Posts Tagged ‘Mike Kitay’

Mike Kitay remembers poet Thom Gunn: “He liked to clown around.”

Monday, June 27th, 2016

gunn3Poet Thom Gunn left England for America in 1954. A big part of his reason for departure was Mike Kitay. They lived together until the poet’s death in 2004. I had to reach Kitay last week. But how? I phoned the old phone number I had kept since the time I interviewed Thom in August 2003. To my surprise, the famous address on San Francisco’s Cole Street still had the same phone number and, even more to my surprise, the cordial Kitay picked up the phone.

Anyway, the search led me to this interesting piece he wrote in The Threepenny Review, in the summer of 2005 (a few months after my Q&A with Thom Gunn ran in The Georgia Review). A few excerpts, in case you missed it a decade ago:

At home, if you didn’t know who he was, you’d never guess. He liked to clown around. He’d do his Vincent Price limp; his Instant Face Lift; make one of many rude sounds. His energy was awesome and he did a kind of tap dance with a big finish: one hand over his head, he’d twirl around. If you didn’t laugh, he’d twirl the other way and add a curtsy.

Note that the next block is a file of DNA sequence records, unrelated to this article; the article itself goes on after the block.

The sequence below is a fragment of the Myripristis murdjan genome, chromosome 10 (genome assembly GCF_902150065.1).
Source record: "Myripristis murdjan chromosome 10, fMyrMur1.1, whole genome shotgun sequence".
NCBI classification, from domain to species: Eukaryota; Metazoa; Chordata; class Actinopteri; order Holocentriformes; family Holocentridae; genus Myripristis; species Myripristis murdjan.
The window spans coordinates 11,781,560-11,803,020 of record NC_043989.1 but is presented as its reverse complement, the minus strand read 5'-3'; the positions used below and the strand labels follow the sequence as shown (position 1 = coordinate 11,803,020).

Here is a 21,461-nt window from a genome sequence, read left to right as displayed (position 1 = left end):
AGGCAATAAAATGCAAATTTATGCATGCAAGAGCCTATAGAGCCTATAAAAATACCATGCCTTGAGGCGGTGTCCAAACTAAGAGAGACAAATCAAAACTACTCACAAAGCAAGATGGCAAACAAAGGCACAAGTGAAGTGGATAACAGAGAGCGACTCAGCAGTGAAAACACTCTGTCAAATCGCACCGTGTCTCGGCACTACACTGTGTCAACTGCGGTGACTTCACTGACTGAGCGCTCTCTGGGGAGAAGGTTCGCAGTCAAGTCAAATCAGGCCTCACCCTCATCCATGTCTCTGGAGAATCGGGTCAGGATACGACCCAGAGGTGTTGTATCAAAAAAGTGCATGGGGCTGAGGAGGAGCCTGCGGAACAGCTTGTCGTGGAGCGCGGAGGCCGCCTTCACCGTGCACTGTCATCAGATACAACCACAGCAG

After he retired, Thom kept saying how happy he was. He said it often; too often and too loudly. He wanted to have A Good Time and he wanted to have A Good Time the way he’d always had A Good Time. But he was seventy now, a seventy-year-old gay man. Healthy, yes; lucky, yes; but still…

And he couldn’t write.


Thom was easily bored but slow to anger. I can’t think of a time when he lost his temper. When he got angry with me, he didn’t let on. He didn’t like shows of emotion. He didn’t like problems. And most certainly he didn’t like to talk about problems, which was a problem for me: I’m Jewish.


When people asked me right after he died if there was going to be a service for him, I thought: They’re kidding, right? A service? For Thom? He’d turn over in his urn! But what if there had been? Would I have said anything? “Good night, sweet prince, And flights of angels sing thee to thy rest”? And I choke up. Because one morning, less than a year before he died, out of the overcast gray sky, Thom told me how little he liked those lines, how sentimental they were. “That may be,” I said, “but they work; they make me cry.” “That may be, but what do they mean? Angels! Really. Flights of angels.” Well, perhaps; but I think of those lines now, and of him, and I cry.

Read the whole thing here.